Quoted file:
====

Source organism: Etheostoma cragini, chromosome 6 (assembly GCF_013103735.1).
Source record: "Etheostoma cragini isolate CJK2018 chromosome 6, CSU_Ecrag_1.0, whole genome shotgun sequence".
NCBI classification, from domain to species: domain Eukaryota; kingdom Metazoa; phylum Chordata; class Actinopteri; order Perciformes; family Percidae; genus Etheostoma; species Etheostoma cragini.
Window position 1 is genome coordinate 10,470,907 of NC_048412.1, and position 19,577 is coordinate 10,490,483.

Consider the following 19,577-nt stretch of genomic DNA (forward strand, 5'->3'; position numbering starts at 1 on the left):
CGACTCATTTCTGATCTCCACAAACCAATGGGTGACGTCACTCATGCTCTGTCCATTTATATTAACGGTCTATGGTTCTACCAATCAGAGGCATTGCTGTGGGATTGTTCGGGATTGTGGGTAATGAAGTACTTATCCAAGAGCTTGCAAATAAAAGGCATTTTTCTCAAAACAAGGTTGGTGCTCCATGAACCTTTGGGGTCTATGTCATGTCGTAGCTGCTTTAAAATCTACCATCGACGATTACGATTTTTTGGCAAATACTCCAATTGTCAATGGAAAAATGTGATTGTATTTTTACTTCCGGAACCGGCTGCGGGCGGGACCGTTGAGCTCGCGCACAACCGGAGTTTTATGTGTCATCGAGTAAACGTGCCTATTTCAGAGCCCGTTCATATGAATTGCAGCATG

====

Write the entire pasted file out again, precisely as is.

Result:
Source organism: Etheostoma cragini, chromosome 6 (assembly GCF_013103735.1).
Source record: "Etheostoma cragini isolate CJK2018 chromosome 6, CSU_Ecrag_1.0, whole genome shotgun sequence".
NCBI classification, from domain to species: domain Eukaryota; kingdom Metazoa; phylum Chordata; class Actinopteri; order Perciformes; family Percidae; genus Etheostoma; species Etheostoma cragini.
Window position 1 is genome coordinate 10,470,907 of NC_048412.1, and position 19,577 is coordinate 10,490,483.

Consider the following 19,577-nt stretch of genomic DNA (forward strand, 5'->3'; position numbering starts at 1 on the left):
CGACTCATTTCTGATCTCCACAAACCAATGGGTGACGTCACTCATGCTCTGTCCATTTATATTAACGGTCTATGGTTCTACCAATCAGAGGCATTGCTGTGGGATTGTTCGGGATTGTGGGTAATGAAGTACTTATCCAAGAGCTTGCAAATAAAAGGCATTTTTCTCAAAACAAGGTTGGTGCTCCATGAACCTTTGGGGTCTATGTCATGTCGTAGCTGCTTTAAAATCTACCATCGACGATTACGATTTTTTGGCAAATACTCCAATTGTCAATGGAAAAATGTGATTGTATTTTTACTTCCGGAACCGGCTGCGGGCGGGACCGTTGAGCTCGCGCACAACCGGAGTTTTATGTGTCATCGAGTAAACGTGCCTATTTCAGAGCCCGTTCATATGAATTGCAGCATG